Birmingham in Jefferson County, Alabama — The American South (East South Central)
The Tutwiler Hotel/The Tutwiler-Ridgely Rebirth
The Tutwiler Hotel
In 1913, George Gordon Crawford, President of Tennessee Coal, Iron and Railroad Company, complained to Robert Jemison Jr., that when friends and officers from U.S. Steel came to town they had no decent place to stay. Immediately, Jemison challenged Crawford to join him in making the dream of a luxury hotel in Birmingham a realty. While Crawford assumed the duties of president of the new company, Jemison and W.P.G. Harding, President of the First National Bank, set out to secure the mortgage for the hotel. At Harding's suggestion, they approached Major Edward Magruder Tutwiler. Major Tutwiler agreed to underwrite the first mortgage bonds. Then he added, "If agreeable, I wish they could call the hotel... The Tutwiler." Hence the "Tutwiler" brand was born. The Tutwiler opened its doors on June 15, 1914. More than 8,000 turned out in formal attire to see the newly-proclaimed "Grand Dame of Southern Hotels." For the next 60 years, The Tutwiler was the hub of Birmingham's business, social, and political circles. Hundreds of celebrities, politicians, and dignitaries walked through
The Tutwiler-Ridgely Rebirth
In the early 1970's, Birmingham, like many other cities, viewed the improved health of its downtown as best represented in new construction and high-rise office buildings. Thus, the Tutwiler again made history in 1974, when it was one of the first major buildings in the country to be razed by "implosion," making room for the First Alabama Bank Building. A few blocks away the eight-story Ridgely Apartments, at 21st Street and 6th Avenue, was financed and owned by Major Tutwiler and completed in April 1914. The Ridgely operated as a luxury apartment building and in 1985 was 72 years old. Like many other fine buildings of its era, it had lost its utility as an apartment building. The Ridgely-Tutwiler rebirth was initiated by the great-grandson of Major Tutwiler, Temple Tutwiler III, who in early 1985 advanced the idea of the transformation to a hotel also named The Tutwiler. The original apartments yielded 148 spacious guest rooms, with 13 different room layouts per floor. Thus, the Tutwiler legacy continues today "better than ever!"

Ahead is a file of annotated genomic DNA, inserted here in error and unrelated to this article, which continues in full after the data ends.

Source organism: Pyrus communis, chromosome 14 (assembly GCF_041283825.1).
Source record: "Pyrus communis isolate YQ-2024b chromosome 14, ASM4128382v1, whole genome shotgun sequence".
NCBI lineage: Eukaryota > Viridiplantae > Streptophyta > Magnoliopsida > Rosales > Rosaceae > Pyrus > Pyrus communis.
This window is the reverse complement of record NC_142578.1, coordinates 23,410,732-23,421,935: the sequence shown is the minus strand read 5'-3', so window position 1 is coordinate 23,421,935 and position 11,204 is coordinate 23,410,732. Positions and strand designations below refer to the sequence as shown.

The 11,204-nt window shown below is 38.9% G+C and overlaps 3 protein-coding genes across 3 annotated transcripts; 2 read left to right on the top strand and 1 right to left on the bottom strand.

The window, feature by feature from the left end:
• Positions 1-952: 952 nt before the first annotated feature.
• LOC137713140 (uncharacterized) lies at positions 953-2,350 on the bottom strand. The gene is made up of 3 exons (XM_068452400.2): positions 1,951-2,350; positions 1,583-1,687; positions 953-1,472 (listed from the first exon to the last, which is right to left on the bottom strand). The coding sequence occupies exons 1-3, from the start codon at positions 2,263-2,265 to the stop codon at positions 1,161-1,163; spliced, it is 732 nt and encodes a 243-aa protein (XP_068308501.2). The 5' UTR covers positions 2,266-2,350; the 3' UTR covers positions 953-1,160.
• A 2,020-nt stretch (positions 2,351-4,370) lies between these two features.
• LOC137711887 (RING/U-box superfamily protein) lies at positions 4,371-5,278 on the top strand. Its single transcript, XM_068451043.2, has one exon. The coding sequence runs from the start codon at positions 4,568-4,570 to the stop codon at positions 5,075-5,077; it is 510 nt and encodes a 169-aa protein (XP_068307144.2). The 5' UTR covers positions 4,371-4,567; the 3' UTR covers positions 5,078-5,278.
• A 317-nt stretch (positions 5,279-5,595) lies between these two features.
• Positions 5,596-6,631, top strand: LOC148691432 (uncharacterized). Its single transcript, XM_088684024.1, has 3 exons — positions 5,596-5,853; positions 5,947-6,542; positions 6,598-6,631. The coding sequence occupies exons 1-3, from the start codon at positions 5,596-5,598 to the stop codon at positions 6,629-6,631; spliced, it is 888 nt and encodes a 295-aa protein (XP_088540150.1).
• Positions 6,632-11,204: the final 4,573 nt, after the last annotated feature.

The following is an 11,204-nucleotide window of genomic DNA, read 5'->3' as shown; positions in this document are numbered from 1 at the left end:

Erected 2014 by Jefferson County Historical Association.
Topics. This historical marker is listed in this topic list: Notable Buildings.
Location. Touch for map. Marker is at or near this postal address: 2021 Park Place, Birmingham AL 35203, United States of America. Touch for directions.
Other nearby markers. At least 8 other markers are within walking distance of this marker. The Birmingham Public Library / The Linn - Henley Research Library (about 300 feet away, measured in a direct line); Jefferson County Courthouses (about 500 feet away); Temple Wilson Tutwiler, II / Tutwiler Hotel (approx. 0.2 miles away); Clark Building (approx. 0.2 miles away); Jefferson County Courthouse Site (approx. ¼ mile away); Title Building (approx. ¼ mile away); Concord Center (approx. ¼ mile away); Civil Rights Freedom Riders (approx. ¼ mile away). Touch for a list and map of all markers in Birmingham.
Also see . . . Hampton Inn & Suites Birmingham-Downtown-Tutwiler. (Submitted on February 1, 2017.)
Credits. This page was last revised on October 27, 2018. It was originally submitted on October 7, 2016, by Pat Filippone of Stockton, California. This page has been viewed 378 times since then and 46 times this year. Last updated on November 2, 2016, by Byron Hooks of Sandy Springs, Georgia. Photos: 1. submitted on October 8, 2016, by Pat Filippone of Stockton, California. 2. submitted on October 7, 2016, by Pat Filippone of Stockton, California. 3, 4. submitted on October 8, 2016, by Pat Filippone of Stockton, California. • Bill Pfingsten was the editor who published this page.